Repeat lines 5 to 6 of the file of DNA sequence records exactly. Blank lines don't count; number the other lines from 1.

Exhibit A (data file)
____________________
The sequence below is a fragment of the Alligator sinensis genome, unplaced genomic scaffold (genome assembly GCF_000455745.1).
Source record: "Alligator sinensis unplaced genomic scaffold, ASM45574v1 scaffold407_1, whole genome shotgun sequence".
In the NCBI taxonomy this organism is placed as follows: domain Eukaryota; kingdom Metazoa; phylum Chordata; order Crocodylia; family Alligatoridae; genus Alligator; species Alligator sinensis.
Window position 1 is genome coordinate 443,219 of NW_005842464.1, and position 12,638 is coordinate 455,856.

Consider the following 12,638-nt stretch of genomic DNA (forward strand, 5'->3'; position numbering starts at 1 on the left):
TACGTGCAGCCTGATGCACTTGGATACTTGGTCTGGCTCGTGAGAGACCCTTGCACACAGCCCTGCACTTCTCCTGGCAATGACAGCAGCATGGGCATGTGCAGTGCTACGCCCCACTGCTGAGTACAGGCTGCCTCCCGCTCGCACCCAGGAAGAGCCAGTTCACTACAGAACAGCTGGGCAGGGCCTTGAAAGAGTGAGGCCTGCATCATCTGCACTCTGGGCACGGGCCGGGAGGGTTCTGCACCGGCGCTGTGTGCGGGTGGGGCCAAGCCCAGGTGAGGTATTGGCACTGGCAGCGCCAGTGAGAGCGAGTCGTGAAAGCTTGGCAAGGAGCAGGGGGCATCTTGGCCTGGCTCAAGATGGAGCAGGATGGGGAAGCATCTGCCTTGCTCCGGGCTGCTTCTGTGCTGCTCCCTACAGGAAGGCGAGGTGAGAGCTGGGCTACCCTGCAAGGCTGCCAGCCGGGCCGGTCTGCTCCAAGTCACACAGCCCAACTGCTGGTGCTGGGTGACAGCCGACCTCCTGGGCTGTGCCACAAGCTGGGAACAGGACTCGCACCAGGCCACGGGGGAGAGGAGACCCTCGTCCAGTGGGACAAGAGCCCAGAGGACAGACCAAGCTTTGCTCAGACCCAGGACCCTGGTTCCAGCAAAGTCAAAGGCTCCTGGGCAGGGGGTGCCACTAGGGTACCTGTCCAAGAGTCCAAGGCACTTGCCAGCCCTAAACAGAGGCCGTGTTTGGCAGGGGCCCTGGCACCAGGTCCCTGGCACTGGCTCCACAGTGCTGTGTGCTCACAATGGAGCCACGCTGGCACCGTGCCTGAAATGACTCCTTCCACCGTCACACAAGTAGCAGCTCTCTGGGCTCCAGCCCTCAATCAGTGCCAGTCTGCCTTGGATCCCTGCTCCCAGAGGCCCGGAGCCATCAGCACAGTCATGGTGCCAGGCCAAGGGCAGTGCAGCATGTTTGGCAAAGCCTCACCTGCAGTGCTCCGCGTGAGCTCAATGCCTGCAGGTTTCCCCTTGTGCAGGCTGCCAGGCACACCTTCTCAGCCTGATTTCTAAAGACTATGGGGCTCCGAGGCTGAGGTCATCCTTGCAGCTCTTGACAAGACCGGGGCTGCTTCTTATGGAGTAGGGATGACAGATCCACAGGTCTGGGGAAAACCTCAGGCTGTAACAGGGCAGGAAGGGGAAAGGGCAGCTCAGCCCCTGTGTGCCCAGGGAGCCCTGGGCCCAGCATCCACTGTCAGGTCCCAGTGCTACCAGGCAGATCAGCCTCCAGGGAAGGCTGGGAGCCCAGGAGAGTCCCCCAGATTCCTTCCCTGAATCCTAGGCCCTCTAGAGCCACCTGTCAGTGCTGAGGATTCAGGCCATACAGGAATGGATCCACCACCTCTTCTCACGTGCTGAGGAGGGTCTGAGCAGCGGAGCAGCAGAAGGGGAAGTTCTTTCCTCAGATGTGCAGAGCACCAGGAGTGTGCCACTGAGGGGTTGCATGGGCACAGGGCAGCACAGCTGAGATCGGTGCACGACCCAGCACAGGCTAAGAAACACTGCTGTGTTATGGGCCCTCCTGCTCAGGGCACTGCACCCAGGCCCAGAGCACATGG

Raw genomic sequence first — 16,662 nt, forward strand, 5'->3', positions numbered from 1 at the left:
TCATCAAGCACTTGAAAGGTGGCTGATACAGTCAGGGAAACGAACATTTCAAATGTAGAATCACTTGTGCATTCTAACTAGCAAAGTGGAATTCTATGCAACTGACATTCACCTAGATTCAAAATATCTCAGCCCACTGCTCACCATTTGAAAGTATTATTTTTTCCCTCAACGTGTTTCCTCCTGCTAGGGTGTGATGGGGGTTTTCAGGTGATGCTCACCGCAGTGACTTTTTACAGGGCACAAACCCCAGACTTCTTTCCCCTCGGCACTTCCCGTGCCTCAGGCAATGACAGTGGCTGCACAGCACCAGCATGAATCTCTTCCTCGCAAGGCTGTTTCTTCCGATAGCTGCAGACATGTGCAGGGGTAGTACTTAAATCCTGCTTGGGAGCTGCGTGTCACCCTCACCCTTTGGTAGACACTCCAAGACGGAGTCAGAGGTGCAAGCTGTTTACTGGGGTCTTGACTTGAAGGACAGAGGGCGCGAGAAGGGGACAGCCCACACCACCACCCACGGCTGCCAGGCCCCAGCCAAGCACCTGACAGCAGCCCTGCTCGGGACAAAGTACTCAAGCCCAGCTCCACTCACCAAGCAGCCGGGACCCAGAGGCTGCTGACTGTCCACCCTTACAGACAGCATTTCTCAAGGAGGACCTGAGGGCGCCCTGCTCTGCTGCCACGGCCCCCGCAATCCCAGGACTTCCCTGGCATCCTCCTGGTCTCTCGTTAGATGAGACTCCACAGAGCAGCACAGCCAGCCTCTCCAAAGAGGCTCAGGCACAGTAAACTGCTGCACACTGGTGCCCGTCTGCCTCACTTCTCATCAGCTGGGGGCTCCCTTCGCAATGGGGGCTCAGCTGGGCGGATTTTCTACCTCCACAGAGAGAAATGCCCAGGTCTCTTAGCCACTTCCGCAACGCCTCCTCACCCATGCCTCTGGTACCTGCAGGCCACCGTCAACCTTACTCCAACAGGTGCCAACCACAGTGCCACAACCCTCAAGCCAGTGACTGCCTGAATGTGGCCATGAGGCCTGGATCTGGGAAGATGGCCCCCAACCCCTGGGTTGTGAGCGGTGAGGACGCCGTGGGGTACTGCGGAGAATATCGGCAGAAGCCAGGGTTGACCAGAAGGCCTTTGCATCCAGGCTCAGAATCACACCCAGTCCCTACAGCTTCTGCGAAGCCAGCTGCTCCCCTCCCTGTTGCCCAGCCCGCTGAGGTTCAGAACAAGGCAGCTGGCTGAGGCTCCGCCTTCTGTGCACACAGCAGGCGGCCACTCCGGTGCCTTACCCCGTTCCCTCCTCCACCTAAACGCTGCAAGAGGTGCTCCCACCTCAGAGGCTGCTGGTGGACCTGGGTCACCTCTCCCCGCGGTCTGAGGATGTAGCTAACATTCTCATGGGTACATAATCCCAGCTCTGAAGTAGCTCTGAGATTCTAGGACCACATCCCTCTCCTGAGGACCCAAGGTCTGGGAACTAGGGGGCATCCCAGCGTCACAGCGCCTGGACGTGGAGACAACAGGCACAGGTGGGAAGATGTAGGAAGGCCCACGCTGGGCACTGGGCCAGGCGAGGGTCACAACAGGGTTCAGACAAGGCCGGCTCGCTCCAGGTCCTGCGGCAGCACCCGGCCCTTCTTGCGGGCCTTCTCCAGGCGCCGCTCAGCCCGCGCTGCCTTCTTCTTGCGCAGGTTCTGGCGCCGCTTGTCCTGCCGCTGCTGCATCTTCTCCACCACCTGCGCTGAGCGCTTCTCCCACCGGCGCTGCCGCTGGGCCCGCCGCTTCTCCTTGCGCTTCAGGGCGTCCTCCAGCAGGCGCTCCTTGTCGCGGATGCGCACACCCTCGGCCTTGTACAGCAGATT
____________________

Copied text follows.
Consider the following 12,638-nt stretch of genomic DNA (forward strand, 5'->3'; position numbering starts at 1 on the left):
TACGTGCAGCCTGATGCACTTGGATACTTGGTCTGGCTCGTGAGAGACCCTTGCACACAGCCCTGCACTTCTCCTGGCAATGACAGCAGCATGGGCATGTGCAGTGCTACGCCCCACTGCTGAGTACAGGCTGCCTCCCGCTCGCACCCAGGAAGAGCCAGTTCACTACAGAACAGCTGGGCAGGGCCTTGAAAGAGTGAGGCCTGCATCATCTGCACTCTGGGCACGGGCCGGGAGGGTTCTGCACCGGCGCTGTGTGCGGGTGGGGCCAAGCCCAGGTGAGGTATTGGCACTGGCAGCGCCAGTGAGAGCGAGTCGTGAAAGCTTGGCAAGGAGCAGGGGGCATCTTGGCCTGGCTCAAGATGGAGCAGGATGGGGAAGCATCTGCCTTGCTCCGGGCTGCTTCTGTGCTGCTCCCTACAGGAAGGCGAGGTGAGAGCTGGGCTACCCTGCAAGGCTGCCAGCCGGGCCGGTCTGCTCCAAGTCACACAGCCCAACTGCTGGTGCTGGGTGACAGCCGACCTCCTGGGCTGTGCCACAAGCTGGGAACAGGACTCGCACCAGGCCACGGGGGAGAGGAGACCCTCGTCCAGTGGGACAAGAGCCCAGAGGACAGACCAAGCTTTGCTCAGACCCAGGACCCTGGTTCCAGCAAAGTCAAAGGCTCCTGGGCAGGGGGTGCCACTAGGGTACCTGTCCAAGAGTCCAAGGCACTTGCCAGCCCTAAACAGAGGCCGTGTTTGGCAGGGGCCCTGGCACCAGGTCCCTGGCACTGGCTCCACAGTGCTGTGTGCTCACAATGGAGCCACGCTGGCACCGTGCCTGAAATGACTCCTTCCACCGTCACACAAGTAGCAGCTCTCTGGGCTCCAGCCCTCAATCAGTGCCAGTCTGCCTTGGATCCCTGCTCCCAGAGGCCCGGAGCCATCAGCACAGTCATGGTGCCAGGCCAAGGGCAGTGCAGCATGTTTGGCAAAGCCTCACCTGCAGTGCTCCGCGTGAGCTCAATGCCTGCAGGTTTCCCCTTGTGCAGGCTGCCAGGCACACCTTCTCAGCCTGATTTCTAAAGACTATGGGGCTCCGAGGCTGAGGTCATCCTTGCAGCTCTTGACAAGACCGGGGCTGCTTCTTATGGAGTAGGGATGACAGATCCACAGGTCTGGGGAAAACCTCAGGCTGTAACAGGGCAGGAAGGGGAAAGGGCAGCTCAGCCCCTGTGTGCCCAGGGAGCCCTGGGCCCAGCATCCACTGTCAGGTCCCAGTGCTACCAGGCAGATCAGCCTCCAGGGAAGGCTGGGAGCCCAGGAGAGTCCCCCAGATTCCTTCCCTGAATCCTAGGCCCTCTAGAGCCACCTGTCAGTGCTGAGGATTCAGGCCATACAGGAATGGATCCACCACCTCTTCTCACGTGCTGAGGAGGGTCTGAGCAGCGGAGCAGCAGAAGGGGAAGTTCTTTCCTCAGATGTGCAGAGCACCAGGAGTGTGCCACTGAGGGGTTGCATGGGCACAGGGCAGCACAGCTGAGATCGGTGCACGACCCAGCACAGGCTAAGAAACACTGCTGTGTTATGGGCCCTCCTGCTCAGGGCACTGCACCCAGGCCCAGAGCACATGG